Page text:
Nationaltheater

The seating plan is given as an indication and has no contractual value.
The division of categories may differ depending on shows and dates.

Synopsis

Salome

SALOME OPERA


Salome is the most attention-grabbing and an incredible French play which was written by Oscar Wilde. The play has been translated further to German wordings, by Richard Strauss and is based on Hedwig Lanchmann translation.

This play by Richard Strauss is renowned for it is referred to as the dance of seven veils based on biblical account.
The play focuses on the Herodias daughter, her bizarre relationship with john the Baptist leads to her end and her father. It has a superfluous disgusting preceding scene in which Salome declare her love and kisses the detached head of John the Baptist.

This is the most interesting play to watch, it is well-matched to melodic adaptation. Moreover the playwright has used refrain and frequent motifs. Therefore, making it more musical and can collectively been referred to as ballad.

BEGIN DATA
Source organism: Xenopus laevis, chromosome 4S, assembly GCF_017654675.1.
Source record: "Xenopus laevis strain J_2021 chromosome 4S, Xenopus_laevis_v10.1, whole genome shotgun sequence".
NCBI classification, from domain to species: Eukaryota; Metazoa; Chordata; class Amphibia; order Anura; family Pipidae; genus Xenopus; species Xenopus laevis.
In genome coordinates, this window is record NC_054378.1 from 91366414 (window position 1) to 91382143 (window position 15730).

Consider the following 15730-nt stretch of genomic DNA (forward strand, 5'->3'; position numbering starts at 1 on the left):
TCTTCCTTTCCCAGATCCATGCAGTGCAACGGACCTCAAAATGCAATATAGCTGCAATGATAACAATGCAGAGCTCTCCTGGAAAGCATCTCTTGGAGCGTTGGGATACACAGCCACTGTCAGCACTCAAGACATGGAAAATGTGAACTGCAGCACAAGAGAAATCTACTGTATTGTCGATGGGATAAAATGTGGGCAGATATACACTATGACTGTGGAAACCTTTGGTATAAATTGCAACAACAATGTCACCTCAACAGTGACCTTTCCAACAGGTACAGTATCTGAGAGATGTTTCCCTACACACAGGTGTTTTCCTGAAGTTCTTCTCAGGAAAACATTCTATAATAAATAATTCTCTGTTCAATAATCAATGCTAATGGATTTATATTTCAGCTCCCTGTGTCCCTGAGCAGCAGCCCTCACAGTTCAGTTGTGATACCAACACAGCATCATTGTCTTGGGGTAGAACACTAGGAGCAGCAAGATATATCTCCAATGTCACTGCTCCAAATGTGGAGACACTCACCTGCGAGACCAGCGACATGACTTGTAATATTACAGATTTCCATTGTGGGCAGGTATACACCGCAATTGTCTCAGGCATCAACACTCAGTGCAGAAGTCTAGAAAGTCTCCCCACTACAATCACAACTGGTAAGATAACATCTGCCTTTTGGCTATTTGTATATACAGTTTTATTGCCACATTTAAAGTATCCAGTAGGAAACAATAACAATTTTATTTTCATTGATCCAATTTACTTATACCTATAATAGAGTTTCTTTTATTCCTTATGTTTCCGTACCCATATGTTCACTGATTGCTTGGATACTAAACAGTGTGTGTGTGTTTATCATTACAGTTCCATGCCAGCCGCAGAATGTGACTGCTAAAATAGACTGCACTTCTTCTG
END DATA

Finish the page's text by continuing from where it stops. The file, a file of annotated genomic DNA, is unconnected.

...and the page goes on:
HISTORY

The play was first written by Oscar Wilde in French. It was further composed in German by Richard Strauss and after which it became more popular. The history of the play is deep and long, it was also performed in New York by Mary Garden in 1930s. In 1930, Strauss also made another version of the play in French which did not hit and was later revitalized in the year 1990 in Lyon, and the performance was recorded by Kent Nagano and Karen Huffstodt.

In 2011 it was edited by Liège opera. It was first performed in Dresden 9/12/1905 at the semperoper. It was allowed o be performed at Vienna State Opera in 1918. Up to date it is a renowned play with several recordings.

Act 1

The story takes place in Galilée, at Tiberias, Year 28.